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Exhibit Number


2 February 2021 at 17:00:00


Image Credits:

Top: | Bottom: Joseph Carmel Chetcuti

The Wembley Store, at 305 Kingsway, was established in 1924, a charming shop specialising in luxury food, located at the corner of Republic and South Streets - an excellent location with a high volume of passing trade which still operates to this present day.

During the 1960s and 1970s, a small band of young men met outside the Wembley Store. The band made its way to Valletta's Lantern Bar, a gay-friendly pub in Sappers Street.

There was Freddie, "Wistina", Ġużeppi s-Sufi, Lorenz and Olga (John) of St Julian's and "Ġanna l-Griega". There was Mario from Ħamrun, "Marija" Portughes, Felix from B'Kara, Johnny from Żabbar and another John from St. Julian's nicknamed "Ġanna taż-żebbuġ", Dragu (the late Baron Joseph Drago), Tony of Gżira, Victor and Charles from Paola, Karlu t-tiġieġa and Arthur the Baroness.

One of them later recalled: "during the late 60s and 70s, the Bar used to be packed...with gays, both local and foreign, and the owners made good money on the drinks gays bought there". This band of men was, most probably, the first of its kind in modern Malta to "flaunt" its sexuality.

No one knows for certain how the Wembley Store boys came together. It might have started out with two or three young men arranging to meet outside the Wembley Store before heading off to the Lantern Bar. This one-off appointment probably developed into a routine and other joined them.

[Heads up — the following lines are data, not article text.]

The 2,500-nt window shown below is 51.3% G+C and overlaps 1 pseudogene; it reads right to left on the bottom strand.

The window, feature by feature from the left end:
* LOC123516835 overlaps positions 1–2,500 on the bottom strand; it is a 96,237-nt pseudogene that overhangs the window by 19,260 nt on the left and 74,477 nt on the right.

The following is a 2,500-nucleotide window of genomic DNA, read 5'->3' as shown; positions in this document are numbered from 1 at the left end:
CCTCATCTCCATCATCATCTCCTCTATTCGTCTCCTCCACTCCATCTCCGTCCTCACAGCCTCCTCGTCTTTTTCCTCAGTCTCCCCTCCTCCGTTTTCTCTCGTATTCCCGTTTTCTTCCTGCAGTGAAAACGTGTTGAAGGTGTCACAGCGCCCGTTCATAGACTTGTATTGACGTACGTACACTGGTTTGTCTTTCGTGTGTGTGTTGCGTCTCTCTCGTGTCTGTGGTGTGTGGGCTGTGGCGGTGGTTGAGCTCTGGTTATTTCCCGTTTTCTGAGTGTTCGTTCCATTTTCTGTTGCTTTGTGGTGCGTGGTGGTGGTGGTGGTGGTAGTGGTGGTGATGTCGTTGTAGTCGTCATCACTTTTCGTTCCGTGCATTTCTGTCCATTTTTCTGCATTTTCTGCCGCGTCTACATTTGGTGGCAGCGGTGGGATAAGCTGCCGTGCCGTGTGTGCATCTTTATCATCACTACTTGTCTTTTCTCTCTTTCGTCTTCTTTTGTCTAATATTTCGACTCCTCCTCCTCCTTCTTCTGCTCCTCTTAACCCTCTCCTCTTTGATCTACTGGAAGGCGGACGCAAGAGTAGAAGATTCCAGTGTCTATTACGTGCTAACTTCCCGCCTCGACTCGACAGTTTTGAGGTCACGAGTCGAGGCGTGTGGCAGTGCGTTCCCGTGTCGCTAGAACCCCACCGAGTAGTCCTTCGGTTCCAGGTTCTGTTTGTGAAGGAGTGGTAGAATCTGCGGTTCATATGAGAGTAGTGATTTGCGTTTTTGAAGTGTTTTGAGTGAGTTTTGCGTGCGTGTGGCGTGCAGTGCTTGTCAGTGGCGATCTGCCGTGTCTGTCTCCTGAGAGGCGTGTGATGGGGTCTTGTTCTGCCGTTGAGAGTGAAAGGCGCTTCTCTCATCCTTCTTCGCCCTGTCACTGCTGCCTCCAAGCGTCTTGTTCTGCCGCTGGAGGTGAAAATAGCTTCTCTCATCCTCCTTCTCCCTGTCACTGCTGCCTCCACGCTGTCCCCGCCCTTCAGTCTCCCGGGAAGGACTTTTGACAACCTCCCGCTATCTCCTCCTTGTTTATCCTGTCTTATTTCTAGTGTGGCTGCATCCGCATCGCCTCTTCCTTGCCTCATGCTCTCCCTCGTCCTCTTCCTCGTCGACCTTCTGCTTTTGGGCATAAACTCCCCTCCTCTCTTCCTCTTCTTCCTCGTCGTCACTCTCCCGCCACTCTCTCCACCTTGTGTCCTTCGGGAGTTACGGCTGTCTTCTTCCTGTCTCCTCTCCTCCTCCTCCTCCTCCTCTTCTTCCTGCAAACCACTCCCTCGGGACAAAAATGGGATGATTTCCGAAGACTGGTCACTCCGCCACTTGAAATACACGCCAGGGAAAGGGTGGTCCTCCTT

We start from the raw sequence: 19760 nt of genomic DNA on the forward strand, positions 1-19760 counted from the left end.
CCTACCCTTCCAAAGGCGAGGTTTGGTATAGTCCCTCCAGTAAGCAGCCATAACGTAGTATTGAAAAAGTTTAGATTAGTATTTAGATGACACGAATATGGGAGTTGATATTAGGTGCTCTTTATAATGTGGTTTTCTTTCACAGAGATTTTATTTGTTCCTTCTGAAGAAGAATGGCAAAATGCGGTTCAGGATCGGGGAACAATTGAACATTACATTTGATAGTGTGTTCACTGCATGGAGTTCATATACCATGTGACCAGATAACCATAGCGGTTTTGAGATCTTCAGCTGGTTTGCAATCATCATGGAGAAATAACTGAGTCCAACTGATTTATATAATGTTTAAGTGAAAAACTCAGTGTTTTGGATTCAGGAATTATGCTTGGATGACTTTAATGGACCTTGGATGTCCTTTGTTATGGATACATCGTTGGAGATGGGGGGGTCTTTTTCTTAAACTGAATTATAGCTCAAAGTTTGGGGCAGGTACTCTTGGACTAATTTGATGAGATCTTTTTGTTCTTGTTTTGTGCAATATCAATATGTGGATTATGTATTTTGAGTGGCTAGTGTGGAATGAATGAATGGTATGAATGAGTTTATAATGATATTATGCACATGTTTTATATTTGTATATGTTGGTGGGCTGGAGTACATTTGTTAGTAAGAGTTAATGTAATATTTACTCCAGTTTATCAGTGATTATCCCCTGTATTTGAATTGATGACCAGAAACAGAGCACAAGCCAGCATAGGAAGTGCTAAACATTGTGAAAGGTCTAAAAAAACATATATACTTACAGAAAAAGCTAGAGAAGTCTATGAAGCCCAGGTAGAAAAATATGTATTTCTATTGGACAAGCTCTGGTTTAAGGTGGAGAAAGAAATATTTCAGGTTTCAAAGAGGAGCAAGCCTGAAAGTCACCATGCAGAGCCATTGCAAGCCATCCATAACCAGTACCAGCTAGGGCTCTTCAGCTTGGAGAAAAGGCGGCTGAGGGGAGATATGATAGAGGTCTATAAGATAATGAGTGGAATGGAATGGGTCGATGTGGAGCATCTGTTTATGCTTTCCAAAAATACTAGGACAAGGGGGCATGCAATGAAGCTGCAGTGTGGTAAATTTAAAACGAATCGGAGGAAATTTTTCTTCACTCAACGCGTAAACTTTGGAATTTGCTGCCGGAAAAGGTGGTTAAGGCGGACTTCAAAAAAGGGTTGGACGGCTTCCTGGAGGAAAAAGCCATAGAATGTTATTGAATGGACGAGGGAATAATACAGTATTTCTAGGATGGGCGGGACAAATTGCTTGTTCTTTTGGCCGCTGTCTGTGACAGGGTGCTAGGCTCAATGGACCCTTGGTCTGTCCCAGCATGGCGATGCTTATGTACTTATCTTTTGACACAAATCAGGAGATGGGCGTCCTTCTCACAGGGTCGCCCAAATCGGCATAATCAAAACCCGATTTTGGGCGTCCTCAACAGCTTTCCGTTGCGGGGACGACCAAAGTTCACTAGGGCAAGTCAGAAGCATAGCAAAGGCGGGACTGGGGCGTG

By 9pm, most visitors to Valletta headed "toward the bus terminus at King's Gate and Castille Square, where the girls take the last bus that gets them home before the 10pm curfew which most parents impose". So as Valletta emptied itself of heterosexuals and their families, the band of young men was ready to begin a night of revelry. The empty city safeguarded their anonymity.

A young man recalled how he met the group: "It was the only place where friends whether gay or straight met. I noticed this group of young happy boys at the corner of the Wembley Store. I could tell they were gay but my problem was how to join the group, myself being a little shy to mix with people. The year was 1967, summer. I met a boy called Ralph who had just returned from the UK. He stopped to talk to some of the boys...and that was it."

Chetcuti, J.C. (2009). Queer Mediterranean Memories: Penetrating the secret history and silence of gay and lesbian disguise in the Maltese archipelago. Lygon Street Legal Services: Australia.

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